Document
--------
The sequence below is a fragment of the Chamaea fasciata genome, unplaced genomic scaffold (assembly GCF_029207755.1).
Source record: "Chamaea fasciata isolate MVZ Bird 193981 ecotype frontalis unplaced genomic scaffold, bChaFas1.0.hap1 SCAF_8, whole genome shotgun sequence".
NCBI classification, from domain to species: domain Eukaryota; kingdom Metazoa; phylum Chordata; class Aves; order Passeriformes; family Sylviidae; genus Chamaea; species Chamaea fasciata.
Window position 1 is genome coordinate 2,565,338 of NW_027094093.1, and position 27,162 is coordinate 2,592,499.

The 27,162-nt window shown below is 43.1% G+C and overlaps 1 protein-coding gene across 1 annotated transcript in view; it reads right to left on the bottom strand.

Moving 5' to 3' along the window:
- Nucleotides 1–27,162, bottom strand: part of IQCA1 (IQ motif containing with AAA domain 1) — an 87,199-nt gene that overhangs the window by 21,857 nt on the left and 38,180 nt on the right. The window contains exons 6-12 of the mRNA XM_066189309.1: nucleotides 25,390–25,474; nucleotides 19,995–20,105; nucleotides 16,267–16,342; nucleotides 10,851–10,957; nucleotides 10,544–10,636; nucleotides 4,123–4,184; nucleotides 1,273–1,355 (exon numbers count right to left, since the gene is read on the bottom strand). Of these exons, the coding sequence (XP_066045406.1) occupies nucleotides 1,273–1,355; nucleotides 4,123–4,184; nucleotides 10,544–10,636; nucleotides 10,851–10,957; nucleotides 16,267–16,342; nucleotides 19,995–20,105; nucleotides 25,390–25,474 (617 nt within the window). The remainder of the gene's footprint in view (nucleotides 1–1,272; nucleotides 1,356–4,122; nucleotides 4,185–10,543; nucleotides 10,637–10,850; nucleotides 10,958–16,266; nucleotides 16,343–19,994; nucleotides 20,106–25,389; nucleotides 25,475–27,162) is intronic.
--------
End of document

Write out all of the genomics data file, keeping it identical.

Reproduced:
The sequence below is a fragment of the Chamaea fasciata genome, unplaced genomic scaffold (assembly GCF_029207755.1).
Source record: "Chamaea fasciata isolate MVZ Bird 193981 ecotype frontalis unplaced genomic scaffold, bChaFas1.0.hap1 SCAF_8, whole genome shotgun sequence".
NCBI classification, from domain to species: domain Eukaryota; kingdom Metazoa; phylum Chordata; class Aves; order Passeriformes; family Sylviidae; genus Chamaea; species Chamaea fasciata.
Window position 1 is genome coordinate 2,565,338 of NW_027094093.1, and position 27,162 is coordinate 2,592,499.

The 27,162-nt window shown below is 43.1% G+C and overlaps 1 protein-coding gene across 1 annotated transcript in view; it reads right to left on the bottom strand.

Moving 5' to 3' along the window:
- Nucleotides 1–27,162, bottom strand: part of IQCA1 (IQ motif containing with AAA domain 1) — an 87,199-nt gene that overhangs the window by 21,857 nt on the left and 38,180 nt on the right. The window contains exons 6-12 of the mRNA XM_066189309.1: nucleotides 25,390–25,474; nucleotides 19,995–20,105; nucleotides 16,267–16,342; nucleotides 10,851–10,957; nucleotides 10,544–10,636; nucleotides 4,123–4,184; nucleotides 1,273–1,355 (exon numbers count right to left, since the gene is read on the bottom strand). Of these exons, the coding sequence (XP_066045406.1) occupies nucleotides 1,273–1,355; nucleotides 4,123–4,184; nucleotides 10,544–10,636; nucleotides 10,851–10,957; nucleotides 16,267–16,342; nucleotides 19,995–20,105; nucleotides 25,390–25,474 (617 nt within the window). The remainder of the gene's footprint in view (nucleotides 1–1,272; nucleotides 1,356–4,122; nucleotides 4,185–10,543; nucleotides 10,637–10,850; nucleotides 10,958–16,266; nucleotides 16,343–19,994; nucleotides 20,106–25,389; nucleotides 25,475–27,162) is intronic.